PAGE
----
John O’Sullivan is trained and now practicing in Collaborative law.
Collaborative law is an alternative dispute resolution process and therefore aims to avoid litigation. The parties create a written agreement that sets out the rules of the process, the most important and indispensable rule being that if the parties choose to commence court proceedings, the parties’ lawyers are disqualified from representing them. Collaborative law takes a holistic approach by involving professionals such as accountants and mental health professionals who work cooperatively with the parties to reach settlement. The parties have face-to-face meetings in which information is shared and solutions are discussed.
This process is not for everyone. The success of the process depends on the good faith, openness and willingness of the parties to communicate directly with one another. The parties must be able to actively participate and able to identify the individual interests of the other party. Additionally, if the parties choose to proceed to court they will need to retain new lawyers. However, if collaborative law is an option open to the parties, there are many advantages. Parties are being assisted by professionals who are trained to identify their interests and negotiate to reach a mutually beneficial agreement. Collaborative lawyers are also committed to reaching a resolution as they have no incentive to prolong proceedings or exacerbate the conflict. The process is often less stressful and emotional than court proceedings, and can therefore lead to a more amicable separation, which is an especially positive outcome when children are involved. Collaborative law is flexible and leaves the parties with a high level of control.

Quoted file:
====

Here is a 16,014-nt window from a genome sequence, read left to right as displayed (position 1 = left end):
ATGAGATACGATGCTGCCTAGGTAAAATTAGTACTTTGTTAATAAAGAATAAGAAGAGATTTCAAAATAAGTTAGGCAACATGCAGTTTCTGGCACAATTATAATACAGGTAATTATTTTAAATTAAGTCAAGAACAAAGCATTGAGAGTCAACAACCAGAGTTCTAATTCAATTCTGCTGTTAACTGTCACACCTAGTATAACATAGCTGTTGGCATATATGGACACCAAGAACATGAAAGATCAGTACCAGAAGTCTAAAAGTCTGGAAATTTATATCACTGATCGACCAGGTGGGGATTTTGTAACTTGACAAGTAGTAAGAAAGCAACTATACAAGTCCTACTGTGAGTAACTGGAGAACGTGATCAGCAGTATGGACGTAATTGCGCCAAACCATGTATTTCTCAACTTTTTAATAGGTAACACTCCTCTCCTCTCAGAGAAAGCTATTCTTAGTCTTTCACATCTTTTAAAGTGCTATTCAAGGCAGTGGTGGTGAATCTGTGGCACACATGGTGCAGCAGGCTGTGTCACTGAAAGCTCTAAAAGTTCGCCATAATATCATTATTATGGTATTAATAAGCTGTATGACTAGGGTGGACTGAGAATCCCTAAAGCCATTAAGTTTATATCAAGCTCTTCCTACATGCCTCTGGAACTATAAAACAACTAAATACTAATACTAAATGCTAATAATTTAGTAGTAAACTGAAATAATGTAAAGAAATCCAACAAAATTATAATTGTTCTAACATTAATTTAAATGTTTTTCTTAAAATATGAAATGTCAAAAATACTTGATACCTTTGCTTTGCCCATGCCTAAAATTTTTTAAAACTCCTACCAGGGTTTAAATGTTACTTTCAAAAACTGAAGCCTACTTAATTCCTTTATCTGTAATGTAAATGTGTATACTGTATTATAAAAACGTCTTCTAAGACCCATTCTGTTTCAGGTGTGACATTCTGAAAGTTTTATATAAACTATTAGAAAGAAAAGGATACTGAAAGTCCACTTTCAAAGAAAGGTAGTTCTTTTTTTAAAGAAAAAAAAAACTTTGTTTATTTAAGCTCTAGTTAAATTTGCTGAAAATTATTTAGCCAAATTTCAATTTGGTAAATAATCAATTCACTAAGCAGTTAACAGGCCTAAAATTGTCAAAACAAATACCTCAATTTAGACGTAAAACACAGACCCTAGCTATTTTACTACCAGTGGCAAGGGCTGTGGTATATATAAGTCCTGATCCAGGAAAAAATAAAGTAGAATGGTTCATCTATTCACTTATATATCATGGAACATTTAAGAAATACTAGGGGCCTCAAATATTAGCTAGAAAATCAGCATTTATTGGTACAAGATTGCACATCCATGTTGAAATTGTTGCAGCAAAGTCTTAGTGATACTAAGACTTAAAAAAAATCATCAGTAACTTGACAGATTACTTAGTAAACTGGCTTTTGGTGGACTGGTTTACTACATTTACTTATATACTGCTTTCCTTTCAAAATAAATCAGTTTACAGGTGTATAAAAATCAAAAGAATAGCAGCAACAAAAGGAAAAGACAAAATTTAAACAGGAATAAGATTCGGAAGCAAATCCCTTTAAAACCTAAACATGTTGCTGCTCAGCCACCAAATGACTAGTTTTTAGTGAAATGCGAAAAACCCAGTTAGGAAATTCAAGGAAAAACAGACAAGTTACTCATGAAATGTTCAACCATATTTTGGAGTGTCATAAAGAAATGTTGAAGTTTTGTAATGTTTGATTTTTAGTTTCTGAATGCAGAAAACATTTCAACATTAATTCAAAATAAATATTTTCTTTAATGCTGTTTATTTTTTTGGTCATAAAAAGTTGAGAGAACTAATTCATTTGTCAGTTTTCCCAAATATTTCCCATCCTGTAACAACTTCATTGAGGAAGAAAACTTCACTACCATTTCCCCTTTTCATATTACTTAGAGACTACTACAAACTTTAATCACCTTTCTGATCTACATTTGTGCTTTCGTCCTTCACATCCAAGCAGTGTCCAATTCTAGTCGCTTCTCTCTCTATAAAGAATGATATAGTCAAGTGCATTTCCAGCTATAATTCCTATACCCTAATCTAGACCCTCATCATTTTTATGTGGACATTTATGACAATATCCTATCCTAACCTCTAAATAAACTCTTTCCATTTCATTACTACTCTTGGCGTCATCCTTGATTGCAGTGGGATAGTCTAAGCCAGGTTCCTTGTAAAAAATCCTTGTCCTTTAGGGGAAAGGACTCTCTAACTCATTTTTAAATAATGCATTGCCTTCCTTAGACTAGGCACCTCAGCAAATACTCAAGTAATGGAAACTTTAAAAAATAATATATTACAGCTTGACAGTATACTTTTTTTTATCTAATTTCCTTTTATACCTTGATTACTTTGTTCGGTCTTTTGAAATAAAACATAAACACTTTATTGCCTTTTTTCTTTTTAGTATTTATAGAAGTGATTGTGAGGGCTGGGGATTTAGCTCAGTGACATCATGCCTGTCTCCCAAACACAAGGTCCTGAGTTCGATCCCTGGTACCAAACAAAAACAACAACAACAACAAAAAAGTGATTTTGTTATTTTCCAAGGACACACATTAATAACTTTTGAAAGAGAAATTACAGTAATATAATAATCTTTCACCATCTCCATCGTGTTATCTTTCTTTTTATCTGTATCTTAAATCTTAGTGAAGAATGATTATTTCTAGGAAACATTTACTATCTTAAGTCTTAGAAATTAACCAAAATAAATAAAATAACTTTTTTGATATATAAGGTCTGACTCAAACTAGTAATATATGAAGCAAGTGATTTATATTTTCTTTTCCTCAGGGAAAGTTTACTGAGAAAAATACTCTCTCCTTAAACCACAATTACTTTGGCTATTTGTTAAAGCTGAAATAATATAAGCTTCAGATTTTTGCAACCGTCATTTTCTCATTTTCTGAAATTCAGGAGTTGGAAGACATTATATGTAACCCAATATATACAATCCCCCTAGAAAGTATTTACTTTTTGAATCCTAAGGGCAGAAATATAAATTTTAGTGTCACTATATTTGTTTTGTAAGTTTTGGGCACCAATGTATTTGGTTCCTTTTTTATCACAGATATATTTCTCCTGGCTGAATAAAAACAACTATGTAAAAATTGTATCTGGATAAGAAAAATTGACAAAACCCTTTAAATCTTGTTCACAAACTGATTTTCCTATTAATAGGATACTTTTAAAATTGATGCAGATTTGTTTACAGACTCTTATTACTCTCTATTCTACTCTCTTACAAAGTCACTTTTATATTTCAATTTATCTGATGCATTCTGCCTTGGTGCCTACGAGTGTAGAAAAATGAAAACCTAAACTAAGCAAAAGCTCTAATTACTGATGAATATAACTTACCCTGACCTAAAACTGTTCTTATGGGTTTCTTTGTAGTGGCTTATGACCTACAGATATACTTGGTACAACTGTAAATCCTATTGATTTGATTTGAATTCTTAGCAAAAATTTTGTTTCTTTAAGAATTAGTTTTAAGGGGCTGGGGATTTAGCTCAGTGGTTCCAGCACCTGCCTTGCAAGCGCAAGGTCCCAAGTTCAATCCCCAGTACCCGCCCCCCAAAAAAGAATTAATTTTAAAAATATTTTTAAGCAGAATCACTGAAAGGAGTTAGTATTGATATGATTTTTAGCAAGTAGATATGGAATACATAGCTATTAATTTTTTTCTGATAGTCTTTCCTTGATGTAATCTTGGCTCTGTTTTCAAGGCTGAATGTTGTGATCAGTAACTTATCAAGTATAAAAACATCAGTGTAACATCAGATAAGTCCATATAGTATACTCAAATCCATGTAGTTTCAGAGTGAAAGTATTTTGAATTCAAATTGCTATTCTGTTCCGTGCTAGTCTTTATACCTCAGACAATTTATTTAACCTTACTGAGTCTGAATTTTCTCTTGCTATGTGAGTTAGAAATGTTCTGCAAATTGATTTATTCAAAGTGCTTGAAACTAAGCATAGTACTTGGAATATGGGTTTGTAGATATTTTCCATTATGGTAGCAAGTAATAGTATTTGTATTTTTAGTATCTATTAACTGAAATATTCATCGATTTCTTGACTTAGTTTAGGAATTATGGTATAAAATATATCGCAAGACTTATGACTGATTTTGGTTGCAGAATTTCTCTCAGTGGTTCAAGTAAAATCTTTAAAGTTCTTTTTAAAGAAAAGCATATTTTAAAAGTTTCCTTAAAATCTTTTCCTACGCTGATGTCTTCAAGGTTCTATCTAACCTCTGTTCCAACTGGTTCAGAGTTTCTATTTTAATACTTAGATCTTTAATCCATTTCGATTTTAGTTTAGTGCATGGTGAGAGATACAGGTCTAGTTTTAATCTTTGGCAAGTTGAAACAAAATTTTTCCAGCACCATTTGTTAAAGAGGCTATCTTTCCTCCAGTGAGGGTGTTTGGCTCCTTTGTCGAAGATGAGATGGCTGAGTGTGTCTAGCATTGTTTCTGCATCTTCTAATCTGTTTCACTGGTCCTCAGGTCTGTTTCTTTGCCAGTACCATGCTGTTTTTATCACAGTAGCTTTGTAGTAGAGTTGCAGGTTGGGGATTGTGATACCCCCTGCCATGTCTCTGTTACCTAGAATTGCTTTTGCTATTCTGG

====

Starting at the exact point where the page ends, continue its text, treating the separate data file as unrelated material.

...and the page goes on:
If you are interested in learning more about collaborative law and whether it could work for you, contact O’Sullivan Law at 6389 0305.